The flagship ALLie Camera with WiFi (specs here) retails for $499 and includes 24-hour cloud storage for a one-year period (normally $6.95/month for 24-hour storage; $9.95/month for 48 hours; $12.95/month for 72 hours).
To integrate seamlessly within Facebook and YouTube, the sites run special ALLie software created just for them. The user need not download an app to enjoy the immersive video, just look for thumbnails that include a 360-degree icon or some other designation that the video can be manipulated via your mouse, smart phone or virtual reality headset.
Sailor demonstrated this capability in a private suite at ISC, where he pulled up specially tagged videos on Facebook and played them within Facebook’s own app, moving his phone around to view different angles from an ALLie Camera.
Check Out IC Realtime and ALLie Camera Gallery
This feature will be coming soon to select home automation systems, so that the user can view and navigate video from within a smart-home app. As with Facebook and YouTube, the home-automation vendors will have to embed some software into their systems to be able to incorporate interactive video.
Imagine: You receive an alert that motion has been detected at the home, at which point a live immersive image appears on your smartphone, from which you can view the area, turn on the lights, trigger a siren or unlock the doors remotely for police access.
IC Realtime has not announced its first home-control partners for live interactive 360-degree video, but the company did demonstrate its products with Savant at ISC, if for no other reason than Savant also exhibited at the security show.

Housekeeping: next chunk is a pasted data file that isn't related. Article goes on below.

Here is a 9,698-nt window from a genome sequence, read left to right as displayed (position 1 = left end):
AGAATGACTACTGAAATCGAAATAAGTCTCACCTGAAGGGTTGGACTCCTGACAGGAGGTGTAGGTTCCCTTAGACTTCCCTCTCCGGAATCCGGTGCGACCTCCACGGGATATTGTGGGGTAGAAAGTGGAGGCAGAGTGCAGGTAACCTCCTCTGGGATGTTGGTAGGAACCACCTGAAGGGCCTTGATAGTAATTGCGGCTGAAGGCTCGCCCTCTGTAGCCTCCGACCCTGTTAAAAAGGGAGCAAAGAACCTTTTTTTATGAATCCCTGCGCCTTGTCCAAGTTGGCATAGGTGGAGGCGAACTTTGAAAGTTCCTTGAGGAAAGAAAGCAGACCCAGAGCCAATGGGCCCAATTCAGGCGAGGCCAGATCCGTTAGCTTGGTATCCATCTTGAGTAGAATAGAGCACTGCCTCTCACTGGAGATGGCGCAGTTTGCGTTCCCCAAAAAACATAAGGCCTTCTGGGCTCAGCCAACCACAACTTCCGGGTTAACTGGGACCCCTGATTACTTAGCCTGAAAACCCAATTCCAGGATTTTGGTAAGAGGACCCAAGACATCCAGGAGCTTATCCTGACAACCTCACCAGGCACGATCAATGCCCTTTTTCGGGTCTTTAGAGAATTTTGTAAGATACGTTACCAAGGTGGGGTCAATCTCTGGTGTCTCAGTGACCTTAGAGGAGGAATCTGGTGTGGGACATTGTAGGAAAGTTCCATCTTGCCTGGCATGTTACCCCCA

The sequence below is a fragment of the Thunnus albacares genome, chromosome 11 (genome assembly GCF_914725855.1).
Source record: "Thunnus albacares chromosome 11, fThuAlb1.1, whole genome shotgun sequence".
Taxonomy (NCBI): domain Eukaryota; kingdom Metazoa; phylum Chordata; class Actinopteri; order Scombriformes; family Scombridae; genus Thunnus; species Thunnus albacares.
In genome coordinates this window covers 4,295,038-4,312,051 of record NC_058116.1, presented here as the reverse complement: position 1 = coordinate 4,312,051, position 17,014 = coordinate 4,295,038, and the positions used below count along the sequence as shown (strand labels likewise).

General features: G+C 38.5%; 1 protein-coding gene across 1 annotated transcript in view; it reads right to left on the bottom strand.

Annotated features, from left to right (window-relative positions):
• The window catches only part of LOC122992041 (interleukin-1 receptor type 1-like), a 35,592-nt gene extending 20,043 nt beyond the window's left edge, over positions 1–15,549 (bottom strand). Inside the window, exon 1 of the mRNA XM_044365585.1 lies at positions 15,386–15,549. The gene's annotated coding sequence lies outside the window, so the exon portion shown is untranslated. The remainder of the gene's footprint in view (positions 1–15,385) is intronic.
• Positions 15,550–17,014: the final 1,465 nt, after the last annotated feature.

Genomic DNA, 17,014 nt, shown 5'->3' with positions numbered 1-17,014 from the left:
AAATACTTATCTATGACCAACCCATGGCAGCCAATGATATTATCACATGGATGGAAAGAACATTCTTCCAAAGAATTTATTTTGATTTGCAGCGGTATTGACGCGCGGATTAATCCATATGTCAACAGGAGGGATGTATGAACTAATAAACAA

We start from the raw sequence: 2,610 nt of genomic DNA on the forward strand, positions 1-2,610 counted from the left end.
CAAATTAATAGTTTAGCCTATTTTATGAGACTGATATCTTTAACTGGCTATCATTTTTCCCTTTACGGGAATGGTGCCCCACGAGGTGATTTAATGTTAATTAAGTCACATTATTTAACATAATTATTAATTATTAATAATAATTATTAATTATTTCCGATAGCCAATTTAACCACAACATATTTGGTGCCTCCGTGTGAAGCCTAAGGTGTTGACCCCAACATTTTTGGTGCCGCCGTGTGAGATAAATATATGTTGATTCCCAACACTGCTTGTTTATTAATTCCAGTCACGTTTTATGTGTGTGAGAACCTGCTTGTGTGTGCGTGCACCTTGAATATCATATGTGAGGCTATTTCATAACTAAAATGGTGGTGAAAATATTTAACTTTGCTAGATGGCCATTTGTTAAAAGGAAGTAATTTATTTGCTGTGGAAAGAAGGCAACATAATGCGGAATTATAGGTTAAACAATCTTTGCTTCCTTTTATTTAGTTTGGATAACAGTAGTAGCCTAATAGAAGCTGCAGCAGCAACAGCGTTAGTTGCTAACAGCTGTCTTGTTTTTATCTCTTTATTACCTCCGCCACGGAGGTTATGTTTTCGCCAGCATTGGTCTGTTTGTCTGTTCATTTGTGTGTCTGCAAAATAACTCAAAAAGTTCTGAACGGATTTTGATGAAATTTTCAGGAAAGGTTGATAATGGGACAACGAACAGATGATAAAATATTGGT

Such partnerships make sense for IC Realtime, which is already entrenched in the security camp and popular among home-technology integrators.
The combination of security, virtual reality, social networking and A/V expands opportunities for both channels, Sailor says.
For professional security dealers and technology integrators, IC Realtime offers the IC720 camera with richer features than its ALLie counterpart.
Or You Could Always Do it THIS Way...
The old way (5 days ago) of doing live 360 ...
Next Page: Press Releases on IC Realtime, ALLie Cam, YouTube and NAB
Julie Jacobson, recipient of the 2014 CEA TechHome Leadership Award, is co-founder of EH Publishing, producer of CE Pro, Electronic House, Commercial Integrator, Security Sales and other leading technology publications. She currently spends most of her time writing for CE Pro in the areas of home automation, security, networked A/V and the business of home systems integration. Julie majored in Economics at the University of Michigan, spent a year abroad at Cambridge University, earned an MBA from the University of Texas at Austin, and has never taken a journalism class in her life. She's a washed-up Ultimate Frisbee player currently residing in Carlsbad, Calif. Email Julie at email@example.com